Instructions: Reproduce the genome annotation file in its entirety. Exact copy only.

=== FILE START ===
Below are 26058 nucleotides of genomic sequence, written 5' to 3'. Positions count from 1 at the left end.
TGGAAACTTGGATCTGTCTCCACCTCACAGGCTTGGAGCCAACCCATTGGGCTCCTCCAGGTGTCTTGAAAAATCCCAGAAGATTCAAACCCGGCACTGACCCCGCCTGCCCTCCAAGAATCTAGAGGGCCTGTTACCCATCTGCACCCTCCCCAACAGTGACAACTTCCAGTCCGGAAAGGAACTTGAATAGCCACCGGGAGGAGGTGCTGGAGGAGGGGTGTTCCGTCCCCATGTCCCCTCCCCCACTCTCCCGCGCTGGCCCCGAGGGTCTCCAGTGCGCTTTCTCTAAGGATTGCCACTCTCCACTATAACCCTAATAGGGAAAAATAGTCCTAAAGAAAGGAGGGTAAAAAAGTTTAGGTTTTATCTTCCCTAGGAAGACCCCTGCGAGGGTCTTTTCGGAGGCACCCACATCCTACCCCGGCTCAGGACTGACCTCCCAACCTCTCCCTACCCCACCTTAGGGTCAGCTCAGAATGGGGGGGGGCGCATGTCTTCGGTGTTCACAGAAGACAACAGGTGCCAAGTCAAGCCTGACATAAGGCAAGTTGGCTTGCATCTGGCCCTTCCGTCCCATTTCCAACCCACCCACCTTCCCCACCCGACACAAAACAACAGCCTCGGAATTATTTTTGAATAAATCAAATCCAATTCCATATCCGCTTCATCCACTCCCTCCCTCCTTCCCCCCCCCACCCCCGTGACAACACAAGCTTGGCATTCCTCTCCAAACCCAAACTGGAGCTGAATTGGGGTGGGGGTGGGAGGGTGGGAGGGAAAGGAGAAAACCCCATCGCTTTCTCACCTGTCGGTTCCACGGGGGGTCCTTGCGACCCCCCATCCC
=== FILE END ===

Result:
Below are 26058 nucleotides of genomic sequence, written 5' to 3'. Positions count from 1 at the left end.
TGGAAACTTGGATCTGTCTCCACCTCACAGGCTTGGAGCCAACCCATTGGGCTCCTCCAGGTGTCTTGAAAAATCCCAGAAGATTCAAACCCGGCACTGACCCCGCCTGCCCTCCAAGAATCTAGAGGGCCTGTTACCCATCTGCACCCTCCCCAACAGTGACAACTTCCAGTCCGGAAAGGAACTTGAATAGCCACCGGGAGGAGGTGCTGGAGGAGGGGTGTTCCGTCCCCATGTCCCCTCCCCCACTCTCCCGCGCTGGCCCCGAGGGTCTCCAGTGCGCTTTCTCTAAGGATTGCCACTCTCCACTATAACCCTAATAGGGAAAAATAGTCCTAAAGAAAGGAGGGTAAAAAAGTTTAGGTTTTATCTTCCCTAGGAAGACCCCTGCGAGGGTCTTTTCGGAGGCACCCACATCCTACCCCGGCTCAGGACTGACCTCCCAACCTCTCCCTACCCCACCTTAGGGTCAGCTCAGAATGGGGGGGGGCGCATGTCTTCGGTGTTCACAGAAGACAACAGGTGCCAAGTCAAGCCTGACATAAGGCAAGTTGGCTTGCATCTGGCCCTTCCGTCCCATTTCCAACCCACCCACCTTCCCCACCCGACACAAAACAACAGCCTCGGAATTATTTTTGAATAAATCAAATCCAATTCCATATCCGCTTCATCCACTCCCTCCCTCCTTCCCCCCCCCACCCCCGTGACAACACAAGCTTGGCATTCCTCTCCAAACCCAAACTGGAGCTGAATTGGGGTGGGGGTGGGAGGGTGGGAGGGAAAGGAGAAAACCCCATCGCTTTCTCACCTGTCGGTTCCACGGGGGGTCCTTGCGACCCCCCATCCC